Wednesday, July 30, 2008

A Dog's Life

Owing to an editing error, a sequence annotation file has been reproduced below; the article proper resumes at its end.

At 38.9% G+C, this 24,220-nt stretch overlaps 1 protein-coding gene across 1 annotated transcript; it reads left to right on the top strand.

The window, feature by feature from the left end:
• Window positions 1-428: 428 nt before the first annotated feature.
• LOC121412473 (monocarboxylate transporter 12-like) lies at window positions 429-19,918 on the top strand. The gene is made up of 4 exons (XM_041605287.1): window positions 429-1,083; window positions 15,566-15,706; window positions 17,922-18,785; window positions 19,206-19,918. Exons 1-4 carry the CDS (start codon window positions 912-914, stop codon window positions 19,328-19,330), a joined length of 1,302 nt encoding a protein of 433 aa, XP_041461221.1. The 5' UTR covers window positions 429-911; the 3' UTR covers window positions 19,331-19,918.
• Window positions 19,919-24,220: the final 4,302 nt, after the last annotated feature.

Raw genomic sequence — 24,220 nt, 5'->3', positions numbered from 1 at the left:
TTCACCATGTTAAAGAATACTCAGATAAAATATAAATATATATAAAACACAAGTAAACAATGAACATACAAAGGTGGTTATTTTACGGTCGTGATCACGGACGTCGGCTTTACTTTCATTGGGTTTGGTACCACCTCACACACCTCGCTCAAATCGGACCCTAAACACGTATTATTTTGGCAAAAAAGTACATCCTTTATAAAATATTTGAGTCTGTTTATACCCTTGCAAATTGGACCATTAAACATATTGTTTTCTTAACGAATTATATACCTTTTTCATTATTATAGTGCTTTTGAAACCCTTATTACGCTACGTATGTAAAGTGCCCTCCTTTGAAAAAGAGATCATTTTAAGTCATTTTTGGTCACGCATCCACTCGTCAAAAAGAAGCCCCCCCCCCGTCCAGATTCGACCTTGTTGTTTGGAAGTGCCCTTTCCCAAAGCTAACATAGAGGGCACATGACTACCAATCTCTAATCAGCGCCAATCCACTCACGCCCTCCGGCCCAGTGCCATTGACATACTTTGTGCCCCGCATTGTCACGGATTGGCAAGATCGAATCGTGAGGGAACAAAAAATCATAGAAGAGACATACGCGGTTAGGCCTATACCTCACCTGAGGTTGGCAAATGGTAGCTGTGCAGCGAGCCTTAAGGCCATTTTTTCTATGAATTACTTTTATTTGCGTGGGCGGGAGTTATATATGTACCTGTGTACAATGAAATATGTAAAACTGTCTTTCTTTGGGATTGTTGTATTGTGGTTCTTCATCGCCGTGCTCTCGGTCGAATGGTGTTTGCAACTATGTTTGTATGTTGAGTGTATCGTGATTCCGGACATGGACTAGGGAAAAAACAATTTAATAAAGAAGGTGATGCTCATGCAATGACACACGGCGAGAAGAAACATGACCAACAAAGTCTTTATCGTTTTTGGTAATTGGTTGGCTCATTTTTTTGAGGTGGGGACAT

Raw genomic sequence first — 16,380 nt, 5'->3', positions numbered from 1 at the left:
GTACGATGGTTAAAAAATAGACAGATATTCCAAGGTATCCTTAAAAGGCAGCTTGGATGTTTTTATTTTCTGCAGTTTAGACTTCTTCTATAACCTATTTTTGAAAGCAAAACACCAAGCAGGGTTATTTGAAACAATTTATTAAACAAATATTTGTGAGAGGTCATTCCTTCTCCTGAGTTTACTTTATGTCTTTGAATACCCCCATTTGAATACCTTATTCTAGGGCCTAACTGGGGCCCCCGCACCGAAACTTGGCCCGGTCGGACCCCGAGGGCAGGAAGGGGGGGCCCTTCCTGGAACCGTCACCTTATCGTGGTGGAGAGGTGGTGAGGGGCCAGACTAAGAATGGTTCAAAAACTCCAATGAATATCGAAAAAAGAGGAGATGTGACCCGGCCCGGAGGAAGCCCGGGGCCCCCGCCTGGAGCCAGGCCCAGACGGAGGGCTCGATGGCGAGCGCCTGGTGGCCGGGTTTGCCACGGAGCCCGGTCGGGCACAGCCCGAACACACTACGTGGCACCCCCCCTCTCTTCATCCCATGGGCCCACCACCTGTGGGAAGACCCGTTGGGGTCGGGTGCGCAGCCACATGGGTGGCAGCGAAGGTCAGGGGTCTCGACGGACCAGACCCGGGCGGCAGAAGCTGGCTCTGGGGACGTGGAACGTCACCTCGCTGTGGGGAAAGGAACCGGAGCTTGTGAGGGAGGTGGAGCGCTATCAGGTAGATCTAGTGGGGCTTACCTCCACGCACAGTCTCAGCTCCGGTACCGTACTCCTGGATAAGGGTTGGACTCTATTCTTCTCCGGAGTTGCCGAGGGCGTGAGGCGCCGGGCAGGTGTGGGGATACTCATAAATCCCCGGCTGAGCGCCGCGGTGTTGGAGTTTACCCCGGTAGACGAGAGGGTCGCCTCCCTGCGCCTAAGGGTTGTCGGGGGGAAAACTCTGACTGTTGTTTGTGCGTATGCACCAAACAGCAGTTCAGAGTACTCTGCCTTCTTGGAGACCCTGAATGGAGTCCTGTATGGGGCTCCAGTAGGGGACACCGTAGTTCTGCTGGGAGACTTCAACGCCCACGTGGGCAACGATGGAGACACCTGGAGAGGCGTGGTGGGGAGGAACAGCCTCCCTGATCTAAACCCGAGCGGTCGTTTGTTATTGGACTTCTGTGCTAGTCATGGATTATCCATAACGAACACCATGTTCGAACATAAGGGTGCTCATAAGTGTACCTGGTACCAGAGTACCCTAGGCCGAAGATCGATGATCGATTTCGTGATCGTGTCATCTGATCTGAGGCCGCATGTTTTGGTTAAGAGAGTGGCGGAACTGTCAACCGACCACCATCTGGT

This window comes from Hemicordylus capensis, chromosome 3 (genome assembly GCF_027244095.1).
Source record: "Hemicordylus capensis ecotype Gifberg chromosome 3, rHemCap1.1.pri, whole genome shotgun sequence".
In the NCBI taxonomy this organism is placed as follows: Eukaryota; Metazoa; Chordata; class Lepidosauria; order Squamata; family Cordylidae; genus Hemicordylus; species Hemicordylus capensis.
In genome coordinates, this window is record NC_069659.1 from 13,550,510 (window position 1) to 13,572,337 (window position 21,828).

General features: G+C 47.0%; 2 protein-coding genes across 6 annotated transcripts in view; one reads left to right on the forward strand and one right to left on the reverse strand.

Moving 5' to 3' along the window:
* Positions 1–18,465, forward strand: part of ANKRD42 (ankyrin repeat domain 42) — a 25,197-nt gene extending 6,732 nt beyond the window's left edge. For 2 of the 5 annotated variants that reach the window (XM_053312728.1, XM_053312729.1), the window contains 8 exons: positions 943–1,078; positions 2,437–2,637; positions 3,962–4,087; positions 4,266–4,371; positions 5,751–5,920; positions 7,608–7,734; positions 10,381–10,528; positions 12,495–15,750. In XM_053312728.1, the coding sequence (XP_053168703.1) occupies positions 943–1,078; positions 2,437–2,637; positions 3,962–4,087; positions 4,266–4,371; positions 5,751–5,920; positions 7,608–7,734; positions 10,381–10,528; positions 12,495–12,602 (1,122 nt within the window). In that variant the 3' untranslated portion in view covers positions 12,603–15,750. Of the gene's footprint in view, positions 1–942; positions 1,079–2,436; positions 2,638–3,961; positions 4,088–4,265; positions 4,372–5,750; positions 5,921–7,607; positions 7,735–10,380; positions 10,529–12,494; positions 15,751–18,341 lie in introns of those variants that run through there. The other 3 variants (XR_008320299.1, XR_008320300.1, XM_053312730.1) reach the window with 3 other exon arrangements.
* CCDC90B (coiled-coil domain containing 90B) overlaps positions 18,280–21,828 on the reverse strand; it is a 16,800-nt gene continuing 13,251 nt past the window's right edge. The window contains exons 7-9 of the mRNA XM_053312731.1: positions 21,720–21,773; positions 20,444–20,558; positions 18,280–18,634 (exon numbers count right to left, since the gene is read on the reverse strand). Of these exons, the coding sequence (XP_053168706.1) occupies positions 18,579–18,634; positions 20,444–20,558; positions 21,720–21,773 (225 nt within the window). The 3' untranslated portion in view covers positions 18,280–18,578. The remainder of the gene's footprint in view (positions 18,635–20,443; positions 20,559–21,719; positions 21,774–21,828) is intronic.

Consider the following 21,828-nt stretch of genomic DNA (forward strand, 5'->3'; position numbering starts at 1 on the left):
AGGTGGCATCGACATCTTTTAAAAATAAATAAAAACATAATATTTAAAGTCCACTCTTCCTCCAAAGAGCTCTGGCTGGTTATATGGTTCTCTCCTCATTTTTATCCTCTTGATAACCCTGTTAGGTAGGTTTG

Jake is developing an attitude problem. A good attitude. He seems to be acclimating to our surroundings by becoming a country dog. All of a sudden he is demanding that he be included in every outside venture. He has discovered that the screen door does not have a latch and just bangs shut. We left it this way on purpose, as it has a comforting sound that reminds me of my childhood. The banging screen door signifies summertime. At my Grandfather's house on Candlewood Lake the side door had a banging screen, and it is that sound that I remember most, next to the hawks. Anytime Jerry or I leave the house and walk outside, Jake slithers out behind us uninvited. He has always had selective hearing when it comes to discipline. If Jerry speaks, it's Lassie who responds. If I speak, he completely ignores me and continues on his way. It is frustrating and annoying and yet he can be so charming that I always forgive him and forget the constant dissing that is going on. He will sleep on the floor next to my side of the bed, and make me feel like I have a canine bodyguard. All in all, he's a regular good guy, and just wants to be with us. Here, dogs are included in the day to day activities. It is not unusual to see a dog walking alongside his owner down the sidewalk in town, without a leash. They will sit and wait outside whatever store the owner is in, and not bother anyone. Nor will they run away. They are sidewalk savvy, and seem to know the ropes. Dogs seem to enjoy a higher status outside of the city. They are trusted to roam and not disappear. I am not there yet. I don't want to chance our beloved dog not coming home. Riding in the back of a pickup is another skill I have observed from these dogs. I cannot say if Jake would ride without making the leap after a squirrel or something seen outside of the pickup bed. But these country dogs seem to know that jumping out would be detrimental to their health. They just don't. We have not tested this theory, as we do not have a pickup truck. But Jake is taking in all of these aspirations as though he were in training. Where is he getting his information? Are dogs that observant? On Long Island, he seemed to know that the backyard was his domain. Outside of that, it was leash world. Here in upstate New York, our backyard is still his territory, but it is a much larger world that also embraces other wildlife. Our neighbor's dog (Dan-Dave the excavator) has endured a few trips to the vet due to run-ins with a porcupine or two. More than once. Not fun. But it doesn't seem to deter the desire to run and be free. Jake continues to ingest any specie of flying insect, including the bees. That can be painful, but he doesn't stop. He never remembers that the bee will sting if he swallows it. He just keeps gulping and gulping till he gets one. He loves to be outside and now expects to be with us, no matter where we go. He will stay with us and lay down if we stay put for any length of time, but if something catches his eye, off he goes. I guess that is the beauty of dogs, they will forget what happened yesterday and start today with a clean slate. All memories of yesterdays painful consequences are forgotten, and it is a new day. All he asks for is a pat on the head and a kind word. . . and freedom to run. I have to remember that this is a new and exciting experience for the dogs too. I wonder how he'll respond when the alpacas and goats arrive. Friend or foe? We'll see. In the meantime, he's learning the lay of the land, under a watchful eye. Good dog Jake.

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